I am a historian of women, sexuality, medicine, and childhood. As I write my dissertation on the history of sex education in Progressive Era America, I am constantly thinking about parenthood, family formation, and how adults try to teach children about sex and reproduction. And I do this work as someone who never plans to have children myself.
For as long as I can remember I have not wanted to have kids. I did a lot of babysitting in my early adolescence. I think I started watching neighborhood children in suburban Ohio as young as 10, and I spent an entire summer watching three kids full time while their mom was in school. That experience was probably the clincher — I enjoy children for short periods of time, but I am always ready to hand them back to their parents. For nearly as long as I’ve known I didn’t want children, I’ve had others hinting to me, or bluntly saying, that I am wrong. “Oh, you’re young. You’ll change your mind. Wait until you meet the right guy. Once you hit a certain age, that clock will start ticking…”
If I had a dollar for every time someone said one of these things to me, I’d probably be able to stop worrying about the impending end of my graduate stipend. I am 27 years old. I have been sure of this choice for about 15 years — over half my life. I have an amazing partner who agrees that our life is fine without kids. And sure, this may change as I age, but it hasn’t yet.
I’ve found academia to be a great place for a woman who doesn’t want to parent. I’ve seen the struggles of friends who want to have kids try to decide when the best time is to have children in graduate school or early in their professional careers. I’ve also watched, incredibly impressed, as some friends have taken the dive into parenthood in the midst of research and teaching and done beautifully. And I have heroic friends who entered graduate school with children already in tow, who somehow manage to balance the crazy workload and raise wonderful kids at the same time (I’m looking at you, Beth.) But seeing these women (and a few men) make these hard choices has made it even more obvious to me that I am glad I don’t even have to worry about it. Being in the fairly liberal space of academia takes some of those pressures off. Within these circles, I don’t usually have to explain why I’d never take my partner’s name, why he is the cook in our household, or why pro-choice reproductive politics are so important to me.
But my research and teaching interests do give me weird feelings sometimes about my choice to avoid motherhood. As a women’s historian, and one with an interest in medical history, I am dodging one of the experiences that supposedly unites women. Childbirth and child-rearing are key points in a woman’s life cycle that we often study as historians. I have even had wild moments where I think, “Maybe I should volunteer as a surrogate. Then I could experience childbearing without having to keep the kid at the end.” The same goes for being a historian of childhood and youth — I can imagine as I age through my childbearing years, I may get funny looks from people who hear that I study children and have no interest raising my own. Sexuality too — but this one makes me feel the least odd, since the history of sexuality in America has included a quest to disconnect sex from reproduction. Margaret Sanger was trying to help exhausted moms stop their reproduction, but her contemporary Mary Ware Dennett was on my side, trying to give people a choice in parenthood. I hope Dennett would have recognized avoiding parenthood altogether as a valid choice.1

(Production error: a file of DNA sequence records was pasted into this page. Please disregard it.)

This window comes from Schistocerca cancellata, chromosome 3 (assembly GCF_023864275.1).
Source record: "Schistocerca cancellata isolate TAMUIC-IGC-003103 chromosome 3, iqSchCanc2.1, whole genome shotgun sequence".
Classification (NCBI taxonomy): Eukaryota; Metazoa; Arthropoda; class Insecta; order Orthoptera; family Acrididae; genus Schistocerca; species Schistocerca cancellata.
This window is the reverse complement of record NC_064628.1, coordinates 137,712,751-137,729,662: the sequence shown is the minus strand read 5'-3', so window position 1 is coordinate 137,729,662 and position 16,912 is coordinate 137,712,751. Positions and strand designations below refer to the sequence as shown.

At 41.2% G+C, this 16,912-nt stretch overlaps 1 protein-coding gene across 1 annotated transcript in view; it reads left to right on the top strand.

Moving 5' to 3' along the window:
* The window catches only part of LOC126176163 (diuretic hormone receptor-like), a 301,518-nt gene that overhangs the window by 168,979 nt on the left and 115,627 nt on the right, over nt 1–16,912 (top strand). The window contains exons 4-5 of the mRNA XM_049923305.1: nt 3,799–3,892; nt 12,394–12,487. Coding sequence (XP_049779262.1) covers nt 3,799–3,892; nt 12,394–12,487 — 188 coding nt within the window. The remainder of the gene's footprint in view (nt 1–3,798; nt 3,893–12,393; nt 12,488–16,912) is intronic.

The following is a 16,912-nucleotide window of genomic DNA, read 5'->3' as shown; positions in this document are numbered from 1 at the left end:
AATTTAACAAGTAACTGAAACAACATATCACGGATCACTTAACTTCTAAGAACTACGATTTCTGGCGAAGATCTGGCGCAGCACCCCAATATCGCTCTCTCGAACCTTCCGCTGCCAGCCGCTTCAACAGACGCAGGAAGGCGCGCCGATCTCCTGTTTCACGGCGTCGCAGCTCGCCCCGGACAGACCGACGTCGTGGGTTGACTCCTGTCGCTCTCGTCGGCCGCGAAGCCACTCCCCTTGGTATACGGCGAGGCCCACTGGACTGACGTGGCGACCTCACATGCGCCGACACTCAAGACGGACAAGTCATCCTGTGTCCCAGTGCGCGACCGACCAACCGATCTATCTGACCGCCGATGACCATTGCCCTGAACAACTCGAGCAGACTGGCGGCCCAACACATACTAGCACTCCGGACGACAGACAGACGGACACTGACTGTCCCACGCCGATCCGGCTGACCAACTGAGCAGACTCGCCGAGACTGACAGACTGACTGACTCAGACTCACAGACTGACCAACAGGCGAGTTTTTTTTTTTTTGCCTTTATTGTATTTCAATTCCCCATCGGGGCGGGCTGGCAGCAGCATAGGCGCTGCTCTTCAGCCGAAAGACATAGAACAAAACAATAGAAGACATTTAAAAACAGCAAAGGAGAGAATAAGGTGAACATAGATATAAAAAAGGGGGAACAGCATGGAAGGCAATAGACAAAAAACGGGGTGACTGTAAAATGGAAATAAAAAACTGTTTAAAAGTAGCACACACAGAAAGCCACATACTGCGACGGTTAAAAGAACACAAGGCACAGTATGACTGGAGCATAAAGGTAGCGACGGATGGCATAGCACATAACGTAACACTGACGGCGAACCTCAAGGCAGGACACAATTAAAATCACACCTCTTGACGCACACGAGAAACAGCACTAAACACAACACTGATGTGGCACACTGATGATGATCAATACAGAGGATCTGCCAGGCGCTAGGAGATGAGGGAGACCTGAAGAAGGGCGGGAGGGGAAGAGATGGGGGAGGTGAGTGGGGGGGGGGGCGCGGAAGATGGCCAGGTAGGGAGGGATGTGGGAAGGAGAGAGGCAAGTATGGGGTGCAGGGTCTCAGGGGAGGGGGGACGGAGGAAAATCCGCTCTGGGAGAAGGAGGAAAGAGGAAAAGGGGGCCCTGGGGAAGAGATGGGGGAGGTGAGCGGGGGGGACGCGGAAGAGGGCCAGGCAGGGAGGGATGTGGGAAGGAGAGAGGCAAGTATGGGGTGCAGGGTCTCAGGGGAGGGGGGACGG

More and more people are coming out today as “childfree” or choosing not to parent. A cover story in Time magazine in 2013 brought this idea into the national conversation. And some recent episodes of The Longest Shortest Time podcast (yes, I listen to a parenting podcast, they advertise it as “the parenting show for everyone,” don’t judge me!) have talked about this choice, including an interview with NPR Fresh Air host Terry Gross discussing how her life without children is exactly what she wants.2 A recent essay collection called Selfish, Shallow, and Self-Absorbed: Sixteen Writers on the Decision Not to Have Kids gave many different reasons for and perspectives on this decision. I tend to gobble up this kind of media, which both validates my own choice and helps me to feel part of a community of people who, for many different personal reasons, have chosen the same.
As feminist historians and citizens of the world, I hope that we can accept all the choices that women and men make about their reproductive lives. And I hope that we can bring that open-mindedness to our sources and our historical subjects. As I think and write about women in the past, about reproduction, about children and families, I am thankful that I live in a time where I have the choice to pursue such fascinating work and to do so without — what would be for me — the burden of raising my own family. And most of all, I am thankful for my IUD.3
- My understanding of Dennett’s birth control stance must be attributed to Nursing Clio editor Lauren MacIvor Thompson’s recent conference paper at the American Association for the History of Medicine meeting. We share an interest in Mary Ware Dennett — Lauren for her birth control activism, me for her sex education pamphlet, and she is the thing that united us in friendship at a conference. Return to text.
- The podcast episode that directly inspired this post was a lovely conversation between two friends about maintaining their friendship after one of them had a child. The childless friend wrote a lullaby for her friend and her new son and it was freaking beautiful. Return to text.
- Thanks, Obama. Really. Return to text.